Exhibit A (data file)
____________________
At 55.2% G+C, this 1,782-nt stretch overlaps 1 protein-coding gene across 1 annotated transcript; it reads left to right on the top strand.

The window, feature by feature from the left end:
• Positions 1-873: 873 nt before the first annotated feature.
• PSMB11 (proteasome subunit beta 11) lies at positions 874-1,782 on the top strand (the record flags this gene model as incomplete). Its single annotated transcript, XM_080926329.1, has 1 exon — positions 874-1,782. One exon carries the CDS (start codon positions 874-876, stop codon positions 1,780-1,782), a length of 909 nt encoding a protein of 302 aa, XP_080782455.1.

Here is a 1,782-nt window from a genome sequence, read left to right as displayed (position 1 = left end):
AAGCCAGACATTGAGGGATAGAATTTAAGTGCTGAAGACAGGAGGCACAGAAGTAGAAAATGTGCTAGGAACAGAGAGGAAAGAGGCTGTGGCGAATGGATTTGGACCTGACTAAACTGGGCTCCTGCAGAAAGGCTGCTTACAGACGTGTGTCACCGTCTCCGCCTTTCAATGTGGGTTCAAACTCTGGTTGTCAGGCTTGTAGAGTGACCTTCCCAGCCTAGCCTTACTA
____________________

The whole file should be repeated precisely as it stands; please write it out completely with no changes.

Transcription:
At 55.2% G+C, this 1,782-nt stretch overlaps 1 protein-coding gene across 1 annotated transcript; it reads left to right on the top strand.

The window, feature by feature from the left end:
• Positions 1-873: 873 nt before the first annotated feature.
• PSMB11 (proteasome subunit beta 11) lies at positions 874-1,782 on the top strand (the record flags this gene model as incomplete). Its single annotated transcript, XM_080926329.1, has 1 exon — positions 874-1,782. One exon carries the CDS (start codon positions 874-876, stop codon positions 1,780-1,782), a length of 909 nt encoding a protein of 302 aa, XP_080782455.1.

Here is a 1,782-nt window from a genome sequence, read left to right as displayed (position 1 = left end):
AAGCCAGACATTGAGGGATAGAATTTAAGTGCTGAAGACAGGAGGCACAGAAGTAGAAAATGTGCTAGGAACAGAGAGGAAAGAGGCTGTGGCGAATGGATTTGGACCTGACTAAACTGGGCTCCTGCAGAAAGGCTGCTTACAGACGTGTGTCACCGTCTCCGCCTTTCAATGTGGGTTCAAACTCTGGTTGTCAGGCTTGTAGAGTGACCTTCCCAGCCTAGCCTTACTA